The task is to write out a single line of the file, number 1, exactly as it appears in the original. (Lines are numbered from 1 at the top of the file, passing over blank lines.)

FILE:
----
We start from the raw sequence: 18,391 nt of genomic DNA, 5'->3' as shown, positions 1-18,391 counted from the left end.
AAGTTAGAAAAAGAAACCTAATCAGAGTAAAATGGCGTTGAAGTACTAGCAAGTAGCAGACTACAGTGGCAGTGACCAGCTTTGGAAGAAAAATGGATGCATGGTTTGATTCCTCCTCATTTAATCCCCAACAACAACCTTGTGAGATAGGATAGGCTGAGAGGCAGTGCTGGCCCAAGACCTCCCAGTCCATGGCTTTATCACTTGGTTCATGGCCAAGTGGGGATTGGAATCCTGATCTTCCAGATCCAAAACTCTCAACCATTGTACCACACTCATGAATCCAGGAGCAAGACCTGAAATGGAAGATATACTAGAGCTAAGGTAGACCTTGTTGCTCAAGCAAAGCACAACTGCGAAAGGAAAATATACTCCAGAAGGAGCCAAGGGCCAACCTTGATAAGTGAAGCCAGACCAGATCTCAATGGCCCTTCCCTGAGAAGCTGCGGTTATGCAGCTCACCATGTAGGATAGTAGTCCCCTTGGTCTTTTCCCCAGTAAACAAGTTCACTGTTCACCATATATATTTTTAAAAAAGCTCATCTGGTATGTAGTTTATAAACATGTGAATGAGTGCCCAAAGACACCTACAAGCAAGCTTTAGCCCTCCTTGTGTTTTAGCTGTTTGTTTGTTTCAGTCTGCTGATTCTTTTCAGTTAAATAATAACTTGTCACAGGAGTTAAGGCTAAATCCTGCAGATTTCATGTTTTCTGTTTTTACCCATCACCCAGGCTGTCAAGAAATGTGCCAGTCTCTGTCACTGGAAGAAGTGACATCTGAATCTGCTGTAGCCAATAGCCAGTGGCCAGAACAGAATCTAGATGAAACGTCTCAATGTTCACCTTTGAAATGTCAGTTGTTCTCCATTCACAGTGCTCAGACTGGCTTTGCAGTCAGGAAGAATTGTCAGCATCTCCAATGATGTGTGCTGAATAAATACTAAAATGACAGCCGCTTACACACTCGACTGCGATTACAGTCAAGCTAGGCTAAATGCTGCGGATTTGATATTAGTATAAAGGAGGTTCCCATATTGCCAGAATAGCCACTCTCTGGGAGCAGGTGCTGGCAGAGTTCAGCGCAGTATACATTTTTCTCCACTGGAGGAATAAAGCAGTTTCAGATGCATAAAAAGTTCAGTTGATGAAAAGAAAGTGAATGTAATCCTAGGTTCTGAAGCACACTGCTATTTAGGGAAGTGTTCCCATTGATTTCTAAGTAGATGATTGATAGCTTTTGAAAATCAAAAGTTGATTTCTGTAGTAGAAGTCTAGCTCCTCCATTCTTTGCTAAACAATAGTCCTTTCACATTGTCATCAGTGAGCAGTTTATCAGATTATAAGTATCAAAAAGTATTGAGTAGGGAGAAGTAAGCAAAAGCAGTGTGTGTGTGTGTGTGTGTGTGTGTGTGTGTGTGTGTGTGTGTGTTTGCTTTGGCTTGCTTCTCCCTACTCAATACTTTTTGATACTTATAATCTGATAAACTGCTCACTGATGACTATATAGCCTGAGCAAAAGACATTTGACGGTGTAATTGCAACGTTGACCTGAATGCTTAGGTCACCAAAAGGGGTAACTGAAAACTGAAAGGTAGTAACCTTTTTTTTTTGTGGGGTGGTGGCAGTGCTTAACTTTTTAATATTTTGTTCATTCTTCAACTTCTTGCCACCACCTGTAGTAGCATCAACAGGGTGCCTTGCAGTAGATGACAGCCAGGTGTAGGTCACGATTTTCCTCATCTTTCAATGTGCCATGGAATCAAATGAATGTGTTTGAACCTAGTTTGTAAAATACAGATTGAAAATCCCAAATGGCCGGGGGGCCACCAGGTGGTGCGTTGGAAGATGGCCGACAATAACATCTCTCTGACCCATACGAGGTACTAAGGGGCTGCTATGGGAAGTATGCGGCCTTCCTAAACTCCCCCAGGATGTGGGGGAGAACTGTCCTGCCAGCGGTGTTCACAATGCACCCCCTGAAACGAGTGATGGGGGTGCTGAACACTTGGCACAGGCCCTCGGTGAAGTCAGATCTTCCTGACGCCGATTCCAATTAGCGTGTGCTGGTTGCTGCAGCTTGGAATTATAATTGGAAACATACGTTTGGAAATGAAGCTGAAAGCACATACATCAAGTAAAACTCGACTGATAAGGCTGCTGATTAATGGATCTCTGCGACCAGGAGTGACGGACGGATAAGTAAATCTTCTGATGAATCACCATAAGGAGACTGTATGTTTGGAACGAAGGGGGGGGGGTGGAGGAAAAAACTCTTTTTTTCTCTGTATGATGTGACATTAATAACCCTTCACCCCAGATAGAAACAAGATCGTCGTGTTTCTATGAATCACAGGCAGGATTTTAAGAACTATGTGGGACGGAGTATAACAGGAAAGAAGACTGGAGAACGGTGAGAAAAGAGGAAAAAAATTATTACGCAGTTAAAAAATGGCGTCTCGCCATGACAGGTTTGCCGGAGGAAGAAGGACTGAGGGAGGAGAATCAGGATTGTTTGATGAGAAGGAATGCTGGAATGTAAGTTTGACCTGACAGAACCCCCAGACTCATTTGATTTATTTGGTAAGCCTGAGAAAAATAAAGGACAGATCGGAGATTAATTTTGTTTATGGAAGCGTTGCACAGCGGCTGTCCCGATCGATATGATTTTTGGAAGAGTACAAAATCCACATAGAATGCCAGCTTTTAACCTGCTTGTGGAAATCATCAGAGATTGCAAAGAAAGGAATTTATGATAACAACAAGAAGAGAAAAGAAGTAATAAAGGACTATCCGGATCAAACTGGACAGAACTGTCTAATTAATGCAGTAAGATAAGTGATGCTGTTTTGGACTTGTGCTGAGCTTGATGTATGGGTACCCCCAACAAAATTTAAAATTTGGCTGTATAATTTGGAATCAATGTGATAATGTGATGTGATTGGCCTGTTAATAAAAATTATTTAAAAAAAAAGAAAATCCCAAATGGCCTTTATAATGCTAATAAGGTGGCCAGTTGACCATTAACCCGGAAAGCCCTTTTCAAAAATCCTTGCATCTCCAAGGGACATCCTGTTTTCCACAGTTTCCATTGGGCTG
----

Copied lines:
We start from the raw sequence: 18,391 nt of genomic DNA, 5'->3' as shown, positions 1-18,391 counted from the left end.